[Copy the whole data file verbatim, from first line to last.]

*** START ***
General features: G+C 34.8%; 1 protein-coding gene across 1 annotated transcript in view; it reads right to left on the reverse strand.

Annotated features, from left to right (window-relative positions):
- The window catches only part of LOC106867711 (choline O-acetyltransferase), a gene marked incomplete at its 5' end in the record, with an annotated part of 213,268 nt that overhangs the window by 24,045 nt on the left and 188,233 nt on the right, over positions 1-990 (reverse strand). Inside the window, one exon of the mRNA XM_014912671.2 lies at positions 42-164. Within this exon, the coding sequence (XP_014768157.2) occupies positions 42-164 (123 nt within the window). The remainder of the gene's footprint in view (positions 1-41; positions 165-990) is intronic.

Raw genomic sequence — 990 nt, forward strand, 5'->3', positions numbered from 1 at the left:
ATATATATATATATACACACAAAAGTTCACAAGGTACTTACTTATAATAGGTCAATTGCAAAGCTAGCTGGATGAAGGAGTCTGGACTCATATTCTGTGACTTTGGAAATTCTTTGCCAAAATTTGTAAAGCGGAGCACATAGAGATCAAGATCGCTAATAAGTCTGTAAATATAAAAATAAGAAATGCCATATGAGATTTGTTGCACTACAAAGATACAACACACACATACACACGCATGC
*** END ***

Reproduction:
General features: G+C 34.8%; 1 protein-coding gene across 1 annotated transcript in view; it reads right to left on the reverse strand.

Annotated features, from left to right (window-relative positions):
- The window catches only part of LOC106867711 (choline O-acetyltransferase), a gene marked incomplete at its 5' end in the record, with an annotated part of 213,268 nt that overhangs the window by 24,045 nt on the left and 188,233 nt on the right, over positions 1-990 (reverse strand). Inside the window, one exon of the mRNA XM_014912671.2 lies at positions 42-164. Within this exon, the coding sequence (XP_014768157.2) occupies positions 42-164 (123 nt within the window). The remainder of the gene's footprint in view (positions 1-41; positions 165-990) is intronic.

Raw genomic sequence — 990 nt, forward strand, 5'->3', positions numbered from 1 at the left:
ATATATATATATATACACACAAAAGTTCACAAGGTACTTACTTATAATAGGTCAATTGCAAAGCTAGCTGGATGAAGGAGTCTGGACTCATATTCTGTGACTTTGGAAATTCTTTGCCAAAATTTGTAAAGCGGAGCACATAGAGATCAAGATCGCTAATAAGTCTGTAAATATAAAAATAAGAAATGCCATATGAGATTTGTTGCACTACAAAGATACAACACACACATACACACGCATGC